Ambassador Matthew Wilson from Barbados, Chair of the meeting, reiterated the challenging nature of the battle against plastics pollution. He pointed out that the world currently has 170 trillion plastic particles floating in the ocean, and by 2050, there will be more plastics than fish. In response, the WTO has taken action through the work of the Dialogue, as shown in the recent draft statement, he said.

Australia, representing the coordinators, introduced draft one of the MC13 statement. It expands upon the initial “draft zero” and outlines shared principles and various concrete actions related to trade aimed at reducing plastics pollution. The list of actions, including annexes (with details still to be developed), aims to reflect the discussions held over the past two years and to provide the foundation for collective efforts in addressing the challenge of plastics pollution.

Ecuador, a coordinator of the Dialogue, stressed the need to address plastics pollution throughout its lifecycle. Ecuador highlighted the importance of increased collaboration and synergy between the Dialogue and other international processes. These include ongoing negotiations led by the Intergovernmental Negotiating Committee on Plastic Pollution (INC) aimed at completing its work by the end of 2024 towards an international legally binding treaty on plastics pollution. Additionally, it noted the work of the World Customs Organization on amending the Harmonized System (HS) for traded goods and the existing regulations and guidelines of the Basel, Rotterdam and Stockholm conventions.

China, another coordinator of the Dialogue, emphasized the significance of a MC13 Ministerial Statement in harnessing trade to combat global plastics pollution. China encouraged further synergy between the Dialogue and the INC process, including enhancing coherence by defining key concepts such as “harmful and unnecessary plastics”.

Many co-sponsors of the Dialogue commended the progress made in the draft statement. They also offered various suggestions to enhance the draft, emphasizing their varied interests, including in promoting trade measures that would support non-plastic substitutes and alternatives, facilitate technology transfer, provide capacity building and funding to assist least developed countries and small island developing countries, address cross-border waste management, and adopt a balanced approach to addressing environmental, social and health concerns.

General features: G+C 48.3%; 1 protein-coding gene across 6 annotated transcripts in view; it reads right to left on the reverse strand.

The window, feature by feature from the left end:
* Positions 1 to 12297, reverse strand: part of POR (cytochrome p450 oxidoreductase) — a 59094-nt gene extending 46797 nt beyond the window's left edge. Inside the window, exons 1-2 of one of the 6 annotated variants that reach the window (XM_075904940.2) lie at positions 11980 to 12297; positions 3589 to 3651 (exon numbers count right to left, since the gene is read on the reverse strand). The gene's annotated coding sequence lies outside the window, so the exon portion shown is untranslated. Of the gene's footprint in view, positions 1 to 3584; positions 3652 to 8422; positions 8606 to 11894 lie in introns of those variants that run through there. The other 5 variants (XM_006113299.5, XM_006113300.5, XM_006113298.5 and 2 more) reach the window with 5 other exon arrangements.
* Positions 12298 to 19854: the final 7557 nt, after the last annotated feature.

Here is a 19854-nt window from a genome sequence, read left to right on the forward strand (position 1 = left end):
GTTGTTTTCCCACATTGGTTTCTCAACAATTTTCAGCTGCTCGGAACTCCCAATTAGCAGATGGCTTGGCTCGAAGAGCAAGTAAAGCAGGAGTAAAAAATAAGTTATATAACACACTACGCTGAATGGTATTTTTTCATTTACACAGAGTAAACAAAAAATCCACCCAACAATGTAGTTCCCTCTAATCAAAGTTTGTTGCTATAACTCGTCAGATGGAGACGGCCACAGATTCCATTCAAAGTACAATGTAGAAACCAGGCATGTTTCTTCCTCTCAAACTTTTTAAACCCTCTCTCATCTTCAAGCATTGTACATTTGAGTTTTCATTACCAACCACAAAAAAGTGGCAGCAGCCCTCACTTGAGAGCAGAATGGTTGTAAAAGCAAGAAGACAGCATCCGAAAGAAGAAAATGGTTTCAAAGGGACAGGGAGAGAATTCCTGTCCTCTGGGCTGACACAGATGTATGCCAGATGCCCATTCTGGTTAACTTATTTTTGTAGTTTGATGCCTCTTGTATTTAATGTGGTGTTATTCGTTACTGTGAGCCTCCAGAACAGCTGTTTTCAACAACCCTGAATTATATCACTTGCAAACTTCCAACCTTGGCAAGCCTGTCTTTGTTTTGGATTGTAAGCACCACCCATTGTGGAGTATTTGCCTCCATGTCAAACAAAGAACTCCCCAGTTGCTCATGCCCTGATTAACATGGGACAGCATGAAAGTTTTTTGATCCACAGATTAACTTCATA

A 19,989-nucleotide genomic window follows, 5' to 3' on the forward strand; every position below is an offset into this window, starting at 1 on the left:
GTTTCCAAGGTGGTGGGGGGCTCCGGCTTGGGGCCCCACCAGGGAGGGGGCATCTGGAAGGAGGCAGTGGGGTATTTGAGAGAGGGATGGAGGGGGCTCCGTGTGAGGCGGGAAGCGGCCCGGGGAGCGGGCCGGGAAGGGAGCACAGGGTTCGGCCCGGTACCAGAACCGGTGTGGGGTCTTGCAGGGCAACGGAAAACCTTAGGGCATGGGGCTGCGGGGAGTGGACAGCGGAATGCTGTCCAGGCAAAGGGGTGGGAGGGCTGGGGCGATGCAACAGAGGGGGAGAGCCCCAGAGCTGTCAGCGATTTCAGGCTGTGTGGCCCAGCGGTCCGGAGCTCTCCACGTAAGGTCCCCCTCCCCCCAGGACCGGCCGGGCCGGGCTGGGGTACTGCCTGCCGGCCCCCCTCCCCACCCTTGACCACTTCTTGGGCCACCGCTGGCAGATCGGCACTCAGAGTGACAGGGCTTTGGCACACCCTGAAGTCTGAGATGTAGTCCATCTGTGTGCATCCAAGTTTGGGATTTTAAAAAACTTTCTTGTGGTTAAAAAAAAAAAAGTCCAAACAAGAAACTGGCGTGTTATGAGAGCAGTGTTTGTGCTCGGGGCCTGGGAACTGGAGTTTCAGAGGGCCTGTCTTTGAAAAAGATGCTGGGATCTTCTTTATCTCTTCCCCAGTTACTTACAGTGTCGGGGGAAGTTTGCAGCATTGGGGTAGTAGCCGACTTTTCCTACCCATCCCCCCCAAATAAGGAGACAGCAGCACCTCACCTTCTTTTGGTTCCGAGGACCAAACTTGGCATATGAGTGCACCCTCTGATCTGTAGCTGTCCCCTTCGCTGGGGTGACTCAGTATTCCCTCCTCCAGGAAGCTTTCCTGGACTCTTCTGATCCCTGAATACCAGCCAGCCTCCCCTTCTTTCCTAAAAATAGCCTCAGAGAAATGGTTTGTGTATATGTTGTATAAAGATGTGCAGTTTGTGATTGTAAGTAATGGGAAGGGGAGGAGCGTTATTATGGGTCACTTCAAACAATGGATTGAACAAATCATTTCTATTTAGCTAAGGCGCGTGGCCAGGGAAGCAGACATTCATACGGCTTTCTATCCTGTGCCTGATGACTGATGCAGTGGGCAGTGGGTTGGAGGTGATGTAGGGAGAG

Additionally, some delegates noted the upcoming INC negotiation meeting in November and stressed the WTO's unique position to contribute trade solutions to the process without precluding its outcomes. Several members shared the view that MC13 presented an excellent opportunity to send a strong signal to the INC and demonstrate the WTO's strong commitment to implementing a future binding agreement on plastics pollution.

Representatives from international organizations and civil society also provided feedback on the draft statement, preceding the co-sponsors' discussion, praising it as “commendable” work. They offered suggestions in various areas, notably adding a roadmap for future work, identifying specific products for trade reduction, securing a safe approach to plastics alternatives and substitutes to avoid solutions with regrettable consequences, addressing subsidies on plastics, and establishing a science-policy advisory panel to assess the safety of plastics substitutes.

In conclusion, the Chair expressed satisfaction with the feedback received during the meeting, affirming that it indicates the statement is on the right track, with expectations of more robust work ahead.

Next steps

Coordinators said that the annexes in the draft statement will remain a living document subject to periodic updates. They are currently in the process of preparing a factual report based on two surveys: one focused on trade-related measures relevant to plastics pollution reduction and another assessing plastics-related Aid for Trade needs. Additionally, they plan to revise the draft statement based on the feedback received thus far. Once finalized, both documents will be circulated among members and stakeholders.

The next meeting is scheduled for 16-17 November, following the November INC negotiation meeting, to facilitate more informed deliberations on the path forward.


Currently, 76 WTO members are participating in the Plastics Pollution Dialogue. Additional information about the Dialogue can be found on its dedicated webpage here.




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